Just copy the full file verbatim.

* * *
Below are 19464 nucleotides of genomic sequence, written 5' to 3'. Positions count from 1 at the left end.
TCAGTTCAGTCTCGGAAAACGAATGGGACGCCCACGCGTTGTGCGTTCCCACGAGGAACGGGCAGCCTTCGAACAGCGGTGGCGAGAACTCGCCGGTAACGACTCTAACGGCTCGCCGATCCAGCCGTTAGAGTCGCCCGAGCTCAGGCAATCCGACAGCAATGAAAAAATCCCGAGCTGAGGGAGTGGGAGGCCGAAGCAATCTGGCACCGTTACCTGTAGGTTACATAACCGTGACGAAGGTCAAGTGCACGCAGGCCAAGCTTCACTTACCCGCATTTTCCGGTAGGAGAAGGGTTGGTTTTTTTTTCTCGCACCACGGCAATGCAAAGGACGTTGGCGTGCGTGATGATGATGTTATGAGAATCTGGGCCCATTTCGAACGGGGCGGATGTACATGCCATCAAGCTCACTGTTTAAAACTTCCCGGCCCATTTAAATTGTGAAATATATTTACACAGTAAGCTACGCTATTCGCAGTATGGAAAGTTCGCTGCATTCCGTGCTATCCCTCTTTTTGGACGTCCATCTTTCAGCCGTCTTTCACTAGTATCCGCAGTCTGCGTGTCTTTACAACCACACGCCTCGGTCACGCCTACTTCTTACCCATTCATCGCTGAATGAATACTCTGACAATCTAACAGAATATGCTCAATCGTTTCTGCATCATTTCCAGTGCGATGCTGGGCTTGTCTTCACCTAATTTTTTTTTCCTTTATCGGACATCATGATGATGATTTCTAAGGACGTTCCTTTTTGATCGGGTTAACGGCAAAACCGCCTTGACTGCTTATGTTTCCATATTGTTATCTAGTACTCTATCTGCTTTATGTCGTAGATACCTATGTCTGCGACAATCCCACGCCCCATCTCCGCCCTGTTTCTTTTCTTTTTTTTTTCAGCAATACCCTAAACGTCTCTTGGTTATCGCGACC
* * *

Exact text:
Below are 19464 nucleotides of genomic sequence, written 5' to 3'. Positions count from 1 at the left end.
TCAGTTCAGTCTCGGAAAACGAATGGGACGCCCACGCGTTGTGCGTTCCCACGAGGAACGGGCAGCCTTCGAACAGCGGTGGCGAGAACTCGCCGGTAACGACTCTAACGGCTCGCCGATCCAGCCGTTAGAGTCGCCCGAGCTCAGGCAATCCGACAGCAATGAAAAAATCCCGAGCTGAGGGAGTGGGAGGCCGAAGCAATCTGGCACCGTTACCTGTAGGTTACATAACCGTGACGAAGGTCAAGTGCACGCAGGCCAAGCTTCACTTACCCGCATTTTCCGGTAGGAGAAGGGTTGGTTTTTTTTTCTCGCACCACGGCAATGCAAAGGACGTTGGCGTGCGTGATGATGATGTTATGAGAATCTGGGCCCATTTCGAACGGGGCGGATGTACATGCCATCAAGCTCACTGTTTAAAACTTCCCGGCCCATTTAAATTGTGAAATATATTTACACAGTAAGCTACGCTATTCGCAGTATGGAAAGTTCGCTGCATTCCGTGCTATCCCTCTTTTTGGACGTCCATCTTTCAGCCGTCTTTCACTAGTATCCGCAGTCTGCGTGTCTTTACAACCACACGCCTCGGTCACGCCTACTTCTTACCCATTCATCGCTGAATGAATACTCTGACAATCTAACAGAATATGCTCAATCGTTTCTGCATCATTTCCAGTGCGATGCTGGGCTTGTCTTCACCTAATTTTTTTTTCCTTTATCGGACATCATGATGATGATTTCTAAGGACGTTCCTTTTTGATCGGGTTAACGGCAAAACCGCCTTGACTGCTTATGTTTCCATATTGTTATCTAGTACTCTATCTGCTTTATGTCGTAGATACCTATGTCTGCGACAATCCCACGCCCCATCTCCGCCCTGTTTCTTTTCTTTTTTTTTTCAGCAATACCCTAAACGTCTCTTGGTTATCGCGACC